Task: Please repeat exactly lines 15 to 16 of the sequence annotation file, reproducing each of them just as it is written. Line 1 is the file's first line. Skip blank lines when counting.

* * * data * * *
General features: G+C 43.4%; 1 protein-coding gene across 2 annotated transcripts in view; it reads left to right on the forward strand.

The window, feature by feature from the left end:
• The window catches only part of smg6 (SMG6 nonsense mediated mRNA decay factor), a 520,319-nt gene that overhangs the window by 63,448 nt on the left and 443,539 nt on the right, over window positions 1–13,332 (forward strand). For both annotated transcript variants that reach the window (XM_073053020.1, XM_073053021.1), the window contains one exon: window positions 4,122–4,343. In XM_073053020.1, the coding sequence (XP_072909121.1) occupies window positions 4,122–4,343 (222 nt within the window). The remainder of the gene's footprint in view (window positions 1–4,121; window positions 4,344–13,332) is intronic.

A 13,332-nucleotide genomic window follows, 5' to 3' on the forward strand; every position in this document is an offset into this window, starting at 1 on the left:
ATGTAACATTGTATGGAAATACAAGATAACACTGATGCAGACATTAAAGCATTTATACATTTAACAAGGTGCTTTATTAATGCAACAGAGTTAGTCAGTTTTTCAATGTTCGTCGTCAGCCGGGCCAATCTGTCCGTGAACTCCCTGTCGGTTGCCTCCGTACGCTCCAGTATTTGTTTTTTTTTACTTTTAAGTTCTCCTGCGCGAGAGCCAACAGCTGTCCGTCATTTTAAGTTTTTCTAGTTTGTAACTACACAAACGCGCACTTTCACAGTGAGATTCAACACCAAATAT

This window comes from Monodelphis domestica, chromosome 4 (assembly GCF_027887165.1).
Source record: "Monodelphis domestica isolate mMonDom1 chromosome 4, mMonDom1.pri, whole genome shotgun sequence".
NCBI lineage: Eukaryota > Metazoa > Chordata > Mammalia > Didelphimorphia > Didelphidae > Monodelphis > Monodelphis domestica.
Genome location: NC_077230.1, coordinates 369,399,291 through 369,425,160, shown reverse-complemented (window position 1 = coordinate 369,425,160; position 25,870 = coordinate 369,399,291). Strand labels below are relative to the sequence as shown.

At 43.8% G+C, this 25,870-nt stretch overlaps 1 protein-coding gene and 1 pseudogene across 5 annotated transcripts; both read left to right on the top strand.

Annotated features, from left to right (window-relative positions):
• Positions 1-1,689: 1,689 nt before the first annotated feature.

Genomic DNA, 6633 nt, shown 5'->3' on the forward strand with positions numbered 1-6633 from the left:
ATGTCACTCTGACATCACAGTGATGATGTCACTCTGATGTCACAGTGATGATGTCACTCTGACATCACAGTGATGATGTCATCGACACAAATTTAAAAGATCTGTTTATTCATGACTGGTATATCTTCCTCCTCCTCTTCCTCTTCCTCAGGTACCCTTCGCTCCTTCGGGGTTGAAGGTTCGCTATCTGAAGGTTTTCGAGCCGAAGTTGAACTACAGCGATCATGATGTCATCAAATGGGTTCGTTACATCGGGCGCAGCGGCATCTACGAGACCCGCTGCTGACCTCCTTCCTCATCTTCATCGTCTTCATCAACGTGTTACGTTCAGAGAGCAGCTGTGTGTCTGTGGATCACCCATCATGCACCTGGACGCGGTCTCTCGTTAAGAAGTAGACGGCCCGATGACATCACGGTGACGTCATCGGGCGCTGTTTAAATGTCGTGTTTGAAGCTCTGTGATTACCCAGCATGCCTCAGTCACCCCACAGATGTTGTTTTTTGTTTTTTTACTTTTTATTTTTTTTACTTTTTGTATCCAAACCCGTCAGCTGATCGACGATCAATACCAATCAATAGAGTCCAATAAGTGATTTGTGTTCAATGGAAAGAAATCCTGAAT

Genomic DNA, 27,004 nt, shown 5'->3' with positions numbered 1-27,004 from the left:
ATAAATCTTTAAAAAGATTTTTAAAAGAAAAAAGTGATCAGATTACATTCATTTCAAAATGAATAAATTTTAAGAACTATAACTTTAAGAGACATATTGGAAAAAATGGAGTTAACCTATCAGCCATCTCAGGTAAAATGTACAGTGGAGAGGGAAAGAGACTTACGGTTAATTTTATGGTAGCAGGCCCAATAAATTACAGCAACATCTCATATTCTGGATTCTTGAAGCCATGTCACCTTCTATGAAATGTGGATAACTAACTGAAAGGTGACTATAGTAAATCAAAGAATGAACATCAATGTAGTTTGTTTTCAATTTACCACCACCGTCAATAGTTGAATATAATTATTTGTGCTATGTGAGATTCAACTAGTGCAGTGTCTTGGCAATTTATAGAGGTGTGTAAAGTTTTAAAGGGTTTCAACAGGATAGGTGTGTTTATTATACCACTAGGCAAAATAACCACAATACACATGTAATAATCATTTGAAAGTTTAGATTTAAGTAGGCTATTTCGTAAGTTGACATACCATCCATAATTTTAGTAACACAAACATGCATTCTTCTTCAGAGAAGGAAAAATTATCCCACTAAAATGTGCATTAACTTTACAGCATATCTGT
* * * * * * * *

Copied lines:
Genomic DNA, 27,004 nt, shown 5'->3' with positions numbered 1-27,004 from the left:
ATAAATCTTTAAAAAGATTTTTAAAAGAAAAAAGTGATCAGATTACATTCATTTCAAAATGAATAAATTTTAAGAACTATAACTTTAAGAGACATATTGGAAAAAATGGAGTTAACCTATCAGCCATCTCAGGTAAAATGTACAGTGGAGAGGGAAAGAGACTTACGGTTAATTTTATGGTAGCAGGCCCAATAAATTACAGCAACATCTCATATTCTGGATTCTTGAAGCCATGTCACCTTCTATGAAATGTGGATAACTAACTGAAAGGTGACTATAGTAAATCAAAGAATGAACATCAATGTAGTTTGTTTTCAATTTACCACCACCGTCAATAGTTGAATATAATTATTTGTGCTATGTGAGATTCAACTAGTGCAGTGTCTTGGCAATTTATAGAGGTGTGTAAAGTTTTAAAGGGTTTCAACAGGATAGGTGTGTTTATTATACCACTAGGCAAAATAACCACAATACACATGTAATAATCATTTGAAAGTTTAGATTTAAGTAGGCTATTTCGTAAGTTGACATACCATCCATAATTTTAGTAACACAAACATGCATTCTTCTTCAGAGAAGGAAAAATTATCCCACTAAAATGTGCATTAACTTTACAGCATATCTGT